Same-sex wedding cake topper figurines are seen at Cake and Art cake decorators June 10, 2008 in West Hollywood, California.
A year after gay couples gained the option of civil unions in Illinois, some lawmakers are beginning a push to authorize same-sex marriages.
Three legislators filed what they call the "Religious Freedom and Marriage Fairness Act'' on Wednesday. The bill -- HB5170 -- would eliminate the part of state law that now explicitly prohibits gay marriages and would offer same-sex couples the marriage rights now exclusively available to heterosexual couples.
The measure also says religious groups will be free to decide which marriages they will perform.
Rep. Greg Harris, who was instrumental in getting civil unions approved last year, said he doesn't know whether gay marriage will get serious consideration during the Legislature's spring session. He predicted the new bill will trigger a period of lobbying to build support.
With gay marriage gaining ground across the country, he said, Illinois could consider it soon. Washington state is on the verge of approving gay marriage, New York did so last year and an appeals court just struck down a California ban on gay marriages.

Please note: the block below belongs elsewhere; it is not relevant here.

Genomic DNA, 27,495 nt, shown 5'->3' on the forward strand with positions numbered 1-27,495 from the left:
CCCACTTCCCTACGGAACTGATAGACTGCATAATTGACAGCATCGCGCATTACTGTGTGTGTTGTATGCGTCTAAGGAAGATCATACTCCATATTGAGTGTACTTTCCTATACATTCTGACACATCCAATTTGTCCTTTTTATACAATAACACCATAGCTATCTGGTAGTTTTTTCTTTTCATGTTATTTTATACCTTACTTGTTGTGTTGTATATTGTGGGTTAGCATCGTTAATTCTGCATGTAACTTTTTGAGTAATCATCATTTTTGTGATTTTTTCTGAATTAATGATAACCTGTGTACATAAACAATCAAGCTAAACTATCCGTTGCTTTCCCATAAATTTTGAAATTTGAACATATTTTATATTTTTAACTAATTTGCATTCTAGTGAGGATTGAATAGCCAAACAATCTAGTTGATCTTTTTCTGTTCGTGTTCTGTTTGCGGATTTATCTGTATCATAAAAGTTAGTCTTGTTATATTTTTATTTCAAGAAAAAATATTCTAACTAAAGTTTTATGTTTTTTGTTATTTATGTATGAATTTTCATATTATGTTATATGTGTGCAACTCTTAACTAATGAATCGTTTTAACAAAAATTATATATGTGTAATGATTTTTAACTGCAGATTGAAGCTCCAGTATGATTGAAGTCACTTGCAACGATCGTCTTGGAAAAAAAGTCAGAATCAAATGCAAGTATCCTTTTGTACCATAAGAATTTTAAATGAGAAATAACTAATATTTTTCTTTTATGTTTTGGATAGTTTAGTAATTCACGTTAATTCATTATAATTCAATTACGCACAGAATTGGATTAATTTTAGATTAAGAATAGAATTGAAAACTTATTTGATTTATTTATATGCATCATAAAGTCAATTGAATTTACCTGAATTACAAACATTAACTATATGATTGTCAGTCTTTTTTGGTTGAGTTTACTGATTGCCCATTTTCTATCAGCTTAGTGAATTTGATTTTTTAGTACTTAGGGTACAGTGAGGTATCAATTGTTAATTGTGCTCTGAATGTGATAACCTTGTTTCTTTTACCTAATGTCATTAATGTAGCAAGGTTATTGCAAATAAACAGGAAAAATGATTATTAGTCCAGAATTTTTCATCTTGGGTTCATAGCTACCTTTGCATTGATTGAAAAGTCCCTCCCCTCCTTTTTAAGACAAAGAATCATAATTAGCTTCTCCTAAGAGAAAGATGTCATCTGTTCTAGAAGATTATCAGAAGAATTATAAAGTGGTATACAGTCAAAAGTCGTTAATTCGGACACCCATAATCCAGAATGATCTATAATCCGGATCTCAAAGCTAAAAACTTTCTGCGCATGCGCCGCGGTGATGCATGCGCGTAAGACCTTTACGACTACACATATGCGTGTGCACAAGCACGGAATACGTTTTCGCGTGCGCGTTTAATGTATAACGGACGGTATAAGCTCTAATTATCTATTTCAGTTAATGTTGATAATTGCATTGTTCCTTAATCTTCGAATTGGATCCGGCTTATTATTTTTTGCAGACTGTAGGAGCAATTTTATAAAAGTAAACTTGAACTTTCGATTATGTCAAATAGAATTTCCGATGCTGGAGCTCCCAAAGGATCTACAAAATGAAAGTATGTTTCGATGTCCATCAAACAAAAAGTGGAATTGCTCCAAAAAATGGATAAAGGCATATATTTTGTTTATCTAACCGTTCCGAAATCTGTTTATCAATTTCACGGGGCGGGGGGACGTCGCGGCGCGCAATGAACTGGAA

"The numbers all tell the same story, that in the last year, for the first time, the majority of Americans believe in full marriage equality,'' said Harris, D-Chicago.
Lawmakers might be hesitant to support the legislation in an election year, and the measure is likely to trigger strong opposition from conservative groups.
"We're not bigots for trying to hold the line on our religious beliefs, and that will be a concern in this fall's elections," said Fran Eaton, editor of conservative website Illinois Review.
Eaton said sponsors of the gay marriage bill may be setting the stage for a vote before new lawmakers are seated. Civil unions were approved during the same kind of ``lame duck'' period.
The gay rights group Equality Illinois said that legalizing civil unions were a step forward, but remain a poor substitute for same-sex marriage.
"Separate is not equal," said the group's CEO, Bernard Cherkasov.